Sociology, History and the ‘Internal’ Study of Law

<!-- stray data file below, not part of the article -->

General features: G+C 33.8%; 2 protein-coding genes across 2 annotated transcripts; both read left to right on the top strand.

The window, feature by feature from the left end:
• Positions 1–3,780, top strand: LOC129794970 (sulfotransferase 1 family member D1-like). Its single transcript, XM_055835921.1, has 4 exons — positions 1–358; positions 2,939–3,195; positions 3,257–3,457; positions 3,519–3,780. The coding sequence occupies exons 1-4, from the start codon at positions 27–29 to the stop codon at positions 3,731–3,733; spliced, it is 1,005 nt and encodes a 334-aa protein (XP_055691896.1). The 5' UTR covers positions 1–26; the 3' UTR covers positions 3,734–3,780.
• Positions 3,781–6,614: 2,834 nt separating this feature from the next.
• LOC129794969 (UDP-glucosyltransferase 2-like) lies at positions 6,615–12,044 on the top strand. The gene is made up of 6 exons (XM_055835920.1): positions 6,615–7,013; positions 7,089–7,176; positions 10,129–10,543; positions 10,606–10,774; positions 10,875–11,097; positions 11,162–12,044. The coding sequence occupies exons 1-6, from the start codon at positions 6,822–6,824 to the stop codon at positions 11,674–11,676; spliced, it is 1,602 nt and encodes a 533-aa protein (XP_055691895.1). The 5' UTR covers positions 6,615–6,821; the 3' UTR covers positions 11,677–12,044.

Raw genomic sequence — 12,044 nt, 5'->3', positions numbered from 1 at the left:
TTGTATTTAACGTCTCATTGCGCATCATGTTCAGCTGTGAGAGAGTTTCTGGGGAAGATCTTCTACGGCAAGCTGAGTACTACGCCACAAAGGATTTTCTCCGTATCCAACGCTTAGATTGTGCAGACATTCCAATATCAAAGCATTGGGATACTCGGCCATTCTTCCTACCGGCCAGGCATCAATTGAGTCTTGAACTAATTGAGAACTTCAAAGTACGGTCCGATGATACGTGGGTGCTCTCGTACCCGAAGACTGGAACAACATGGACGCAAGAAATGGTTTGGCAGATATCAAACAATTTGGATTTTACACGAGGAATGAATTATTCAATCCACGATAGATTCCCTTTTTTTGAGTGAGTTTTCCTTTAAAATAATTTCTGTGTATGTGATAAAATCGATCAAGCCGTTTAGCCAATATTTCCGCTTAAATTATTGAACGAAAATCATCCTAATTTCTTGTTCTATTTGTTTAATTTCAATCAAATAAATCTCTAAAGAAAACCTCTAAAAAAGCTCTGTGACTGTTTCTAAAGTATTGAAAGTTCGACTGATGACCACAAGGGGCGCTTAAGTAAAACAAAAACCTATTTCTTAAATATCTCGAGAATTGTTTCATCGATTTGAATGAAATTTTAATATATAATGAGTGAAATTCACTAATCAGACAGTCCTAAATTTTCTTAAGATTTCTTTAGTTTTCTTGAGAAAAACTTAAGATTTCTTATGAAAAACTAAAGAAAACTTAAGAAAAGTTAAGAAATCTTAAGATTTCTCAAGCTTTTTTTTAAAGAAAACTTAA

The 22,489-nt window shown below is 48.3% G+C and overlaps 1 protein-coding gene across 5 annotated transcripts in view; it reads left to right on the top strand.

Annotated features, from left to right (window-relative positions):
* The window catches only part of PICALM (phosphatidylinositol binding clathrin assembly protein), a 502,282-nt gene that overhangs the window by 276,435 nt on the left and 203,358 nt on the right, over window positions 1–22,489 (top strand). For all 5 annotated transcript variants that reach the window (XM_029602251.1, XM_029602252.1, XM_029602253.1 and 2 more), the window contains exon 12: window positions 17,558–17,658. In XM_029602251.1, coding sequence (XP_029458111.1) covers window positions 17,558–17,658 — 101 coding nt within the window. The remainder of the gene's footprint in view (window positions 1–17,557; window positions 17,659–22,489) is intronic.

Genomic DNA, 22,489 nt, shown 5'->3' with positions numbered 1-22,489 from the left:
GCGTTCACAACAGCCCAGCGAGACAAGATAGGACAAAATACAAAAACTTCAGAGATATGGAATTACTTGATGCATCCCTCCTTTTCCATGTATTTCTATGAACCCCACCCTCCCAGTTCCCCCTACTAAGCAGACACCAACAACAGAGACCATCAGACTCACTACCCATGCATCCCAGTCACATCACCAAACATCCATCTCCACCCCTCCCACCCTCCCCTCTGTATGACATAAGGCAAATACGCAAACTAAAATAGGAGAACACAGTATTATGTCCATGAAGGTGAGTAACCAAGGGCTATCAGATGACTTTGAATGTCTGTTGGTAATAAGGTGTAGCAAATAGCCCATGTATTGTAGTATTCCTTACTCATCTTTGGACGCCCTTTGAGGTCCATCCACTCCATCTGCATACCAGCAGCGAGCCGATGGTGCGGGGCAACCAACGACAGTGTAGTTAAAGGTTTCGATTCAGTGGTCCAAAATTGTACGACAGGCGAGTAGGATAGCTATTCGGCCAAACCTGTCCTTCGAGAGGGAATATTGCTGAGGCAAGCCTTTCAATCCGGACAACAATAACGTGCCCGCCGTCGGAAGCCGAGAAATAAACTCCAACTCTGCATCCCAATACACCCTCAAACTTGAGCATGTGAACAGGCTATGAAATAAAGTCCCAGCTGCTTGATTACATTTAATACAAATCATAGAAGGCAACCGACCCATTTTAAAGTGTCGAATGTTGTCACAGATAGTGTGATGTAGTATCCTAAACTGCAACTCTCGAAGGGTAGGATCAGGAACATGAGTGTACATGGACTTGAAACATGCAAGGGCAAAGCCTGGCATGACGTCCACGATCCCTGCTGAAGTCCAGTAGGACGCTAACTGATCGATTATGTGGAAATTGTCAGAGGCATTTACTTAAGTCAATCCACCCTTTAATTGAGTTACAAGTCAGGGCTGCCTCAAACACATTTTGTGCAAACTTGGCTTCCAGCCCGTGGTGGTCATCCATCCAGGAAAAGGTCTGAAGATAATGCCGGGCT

Cotterrell places special emphasis on the need of the legal profession and legal system for legitimation. The claim that there is an important relationship between normative legal theory's concerns with unity or system in law, on the one hand, and legal professionalism and politics, on the other, provides a framework in which to consider, some influential currents of Anglo-American legal philosophy. Empirical legal theory sees law as a social institution that cannot be isolated and is best understood through application of the social sciences. Cotterrell identifies his dichotomy with Hans Kelsen's distinction between 'normative jurisprudence' and 'sociological jurisprudence'. Law and society studies thus echo the main themes in Cotterrell's challenge to normative legal theory. The late nineteenth-century promotion of legal science by legal theorists, when viewed from a certain angle, might be taken to confirm Cotterrell's argument that normative legal theory serves the legal profession by presenting law as an ordered system of principles and doctrines.